Saturday, November 21, 2009

I Want a Fact Resume

Ladies and gentleman, the face of the Republican party answers why she thinks she is qualified to hold "the most powerful job in the world":
I believe that I am because I have common sense, and I have, I believe, the values that are reflective of so many other American values. And I believe that what Americans are seeking is not the elitism, the kind of a spinelessness that perhaps is made up for that with some kind of elite Ivy League education and a fact resume that's based on anything but hard work and private sector, free enterprise principles. Americans could be seeking something like that in positive change in their leadership. I'm not saying that has to be me.

That's from a Bill O'Reilly interview.


PG said...

I am confused not just by the "fact resume," but also by the notion that being as much as possible like the majority of Americans is a special qualification for leadership. She has "common sense" (a quality defined by its commonality); she has values reflective of those that other Americans have; she had a non-elite education and, like most Americans, has worked in the private sector; therefore I should hold "the most powerful job in the world."

I can think of 100 women I know who fall into that category: no Ivy education, common sense, traditional values, have worked predominately in the private sector. Indeed, who have spent a great deal more of their lives in the private sector than Palin, who has been in government since 1992, when she was 28, and so far as I can tell has never held any managerial position nor actually started a business. All of her vaunted "private sector" work experience appears to have been as a sportscaster and on her husband's fishing boat.

My mother has loads of common sense, is very traditional, has a junior college education (in business, not in something flakey like journalism), helped my father start a small business and has managed it for him for 25 years. She dealt with payroll, calculated whether capital investments in new equipment were worthwhile, did the accounting before the business got large enough to justify hiring a professional accountant, and she raised three kids almost on her own. (For most of my childhood, I only saw my dad for 10 minutes in the morning when he dropped us at school, and the three or four nights a week he got home in time for dinner.) She's been a registered Republican ever since she started voting, based mostly on economic issues as the co-owner of a small business. Does that mean she's qualified to be president? (Despite Palin's claim that motherhood is also a qualification, I'm not going to be so rude as to compare the results of my mother's child-rearing to Palin's.)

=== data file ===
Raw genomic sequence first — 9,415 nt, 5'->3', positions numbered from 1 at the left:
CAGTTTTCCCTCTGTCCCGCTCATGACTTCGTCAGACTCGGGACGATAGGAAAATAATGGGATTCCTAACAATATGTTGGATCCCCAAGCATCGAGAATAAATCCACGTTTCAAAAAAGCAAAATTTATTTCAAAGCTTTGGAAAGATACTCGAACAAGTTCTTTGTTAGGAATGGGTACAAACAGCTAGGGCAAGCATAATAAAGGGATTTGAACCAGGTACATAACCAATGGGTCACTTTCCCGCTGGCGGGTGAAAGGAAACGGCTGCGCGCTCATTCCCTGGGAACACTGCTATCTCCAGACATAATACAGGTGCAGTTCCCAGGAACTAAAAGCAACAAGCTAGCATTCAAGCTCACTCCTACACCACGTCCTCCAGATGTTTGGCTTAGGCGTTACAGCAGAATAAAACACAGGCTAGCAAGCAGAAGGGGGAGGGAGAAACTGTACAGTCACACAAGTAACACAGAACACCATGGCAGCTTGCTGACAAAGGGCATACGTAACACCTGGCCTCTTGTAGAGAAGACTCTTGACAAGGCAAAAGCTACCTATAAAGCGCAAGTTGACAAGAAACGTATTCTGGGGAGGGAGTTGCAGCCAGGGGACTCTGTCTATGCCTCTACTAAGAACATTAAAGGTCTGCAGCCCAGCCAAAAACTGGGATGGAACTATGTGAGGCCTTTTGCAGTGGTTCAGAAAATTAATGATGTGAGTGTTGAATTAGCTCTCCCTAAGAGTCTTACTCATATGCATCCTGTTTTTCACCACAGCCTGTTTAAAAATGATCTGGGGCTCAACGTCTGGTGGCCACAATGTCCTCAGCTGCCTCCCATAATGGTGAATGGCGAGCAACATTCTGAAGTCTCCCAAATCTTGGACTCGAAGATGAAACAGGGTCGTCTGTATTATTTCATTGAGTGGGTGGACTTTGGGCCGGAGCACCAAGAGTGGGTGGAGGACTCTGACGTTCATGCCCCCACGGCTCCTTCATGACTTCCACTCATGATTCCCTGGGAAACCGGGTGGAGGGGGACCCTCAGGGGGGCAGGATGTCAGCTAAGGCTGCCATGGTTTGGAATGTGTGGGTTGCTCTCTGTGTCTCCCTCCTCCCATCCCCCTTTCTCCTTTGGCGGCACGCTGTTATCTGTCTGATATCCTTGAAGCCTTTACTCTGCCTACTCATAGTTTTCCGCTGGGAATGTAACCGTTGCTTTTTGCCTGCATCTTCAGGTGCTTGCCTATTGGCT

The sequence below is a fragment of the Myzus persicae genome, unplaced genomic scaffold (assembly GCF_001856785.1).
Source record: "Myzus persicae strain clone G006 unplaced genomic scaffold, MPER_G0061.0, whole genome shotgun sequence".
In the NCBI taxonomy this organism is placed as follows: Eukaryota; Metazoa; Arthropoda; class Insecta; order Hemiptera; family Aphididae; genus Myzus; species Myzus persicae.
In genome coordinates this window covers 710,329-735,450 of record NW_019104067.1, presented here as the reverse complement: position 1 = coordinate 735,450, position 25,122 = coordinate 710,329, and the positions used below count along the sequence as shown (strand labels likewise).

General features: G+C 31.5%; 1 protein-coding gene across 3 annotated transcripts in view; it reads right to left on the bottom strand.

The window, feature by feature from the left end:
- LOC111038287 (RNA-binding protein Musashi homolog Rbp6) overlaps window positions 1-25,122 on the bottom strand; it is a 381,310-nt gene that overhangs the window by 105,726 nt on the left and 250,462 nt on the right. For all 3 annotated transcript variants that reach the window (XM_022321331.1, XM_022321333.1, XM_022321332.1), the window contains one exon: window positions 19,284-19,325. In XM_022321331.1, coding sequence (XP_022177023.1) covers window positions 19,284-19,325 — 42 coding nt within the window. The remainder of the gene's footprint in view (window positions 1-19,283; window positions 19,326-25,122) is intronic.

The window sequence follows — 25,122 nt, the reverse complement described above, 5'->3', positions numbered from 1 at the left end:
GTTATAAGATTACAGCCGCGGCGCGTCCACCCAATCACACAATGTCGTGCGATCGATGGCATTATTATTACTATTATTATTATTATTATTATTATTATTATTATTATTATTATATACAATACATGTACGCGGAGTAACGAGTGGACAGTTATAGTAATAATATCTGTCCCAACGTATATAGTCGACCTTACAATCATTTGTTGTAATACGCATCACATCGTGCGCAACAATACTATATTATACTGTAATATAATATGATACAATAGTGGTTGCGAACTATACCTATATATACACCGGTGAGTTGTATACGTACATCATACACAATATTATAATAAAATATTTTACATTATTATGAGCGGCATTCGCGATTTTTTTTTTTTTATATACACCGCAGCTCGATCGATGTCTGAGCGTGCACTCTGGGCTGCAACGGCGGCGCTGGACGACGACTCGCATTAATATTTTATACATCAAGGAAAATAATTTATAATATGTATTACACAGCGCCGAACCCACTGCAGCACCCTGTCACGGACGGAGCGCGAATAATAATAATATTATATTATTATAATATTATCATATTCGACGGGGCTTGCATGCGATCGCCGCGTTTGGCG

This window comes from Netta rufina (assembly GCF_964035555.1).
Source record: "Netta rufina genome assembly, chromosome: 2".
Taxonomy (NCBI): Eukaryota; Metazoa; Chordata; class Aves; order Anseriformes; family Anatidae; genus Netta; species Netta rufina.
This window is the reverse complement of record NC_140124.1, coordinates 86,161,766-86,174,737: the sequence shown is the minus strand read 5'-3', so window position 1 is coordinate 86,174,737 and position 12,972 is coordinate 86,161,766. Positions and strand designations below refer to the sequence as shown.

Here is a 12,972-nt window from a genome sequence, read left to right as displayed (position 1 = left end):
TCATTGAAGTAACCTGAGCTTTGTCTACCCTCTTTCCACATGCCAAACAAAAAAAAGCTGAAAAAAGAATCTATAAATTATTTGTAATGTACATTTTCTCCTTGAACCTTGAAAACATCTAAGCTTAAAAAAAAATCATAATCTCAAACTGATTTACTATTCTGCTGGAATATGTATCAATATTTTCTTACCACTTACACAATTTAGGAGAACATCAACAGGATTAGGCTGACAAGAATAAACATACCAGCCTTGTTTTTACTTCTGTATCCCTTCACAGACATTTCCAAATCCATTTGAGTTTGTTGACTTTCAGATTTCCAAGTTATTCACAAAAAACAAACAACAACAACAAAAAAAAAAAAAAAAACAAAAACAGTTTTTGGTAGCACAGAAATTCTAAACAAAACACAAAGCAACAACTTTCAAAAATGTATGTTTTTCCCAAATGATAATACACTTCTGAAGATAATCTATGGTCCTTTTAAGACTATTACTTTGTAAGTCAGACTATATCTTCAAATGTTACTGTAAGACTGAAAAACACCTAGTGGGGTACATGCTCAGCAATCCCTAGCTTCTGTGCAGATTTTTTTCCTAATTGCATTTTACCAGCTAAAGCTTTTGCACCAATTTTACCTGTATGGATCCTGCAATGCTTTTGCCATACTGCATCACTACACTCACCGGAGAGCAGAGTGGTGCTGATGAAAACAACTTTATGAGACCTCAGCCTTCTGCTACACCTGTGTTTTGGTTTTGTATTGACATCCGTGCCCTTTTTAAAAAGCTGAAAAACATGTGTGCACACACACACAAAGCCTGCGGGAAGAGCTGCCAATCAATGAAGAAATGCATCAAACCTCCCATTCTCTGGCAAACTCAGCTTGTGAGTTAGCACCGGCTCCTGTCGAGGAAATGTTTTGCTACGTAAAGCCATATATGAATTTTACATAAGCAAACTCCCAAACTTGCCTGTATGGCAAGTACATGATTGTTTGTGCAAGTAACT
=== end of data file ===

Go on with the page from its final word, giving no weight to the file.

David Schraub said...

It's a good thing I picked Chicago over Columbia for law school -- otherwise, I could never be President!

PG said...

That does point out my mom's having what I had thought was a traditional value, but apparently no longer is one: wanting your children to go to what are generally thought the best schools, even if you personally have no experience with any of them. So it goes for the difficulties of assimilation; as soon as you think you're living the American Dream, the "Real Americans" change what that is supposed to be.

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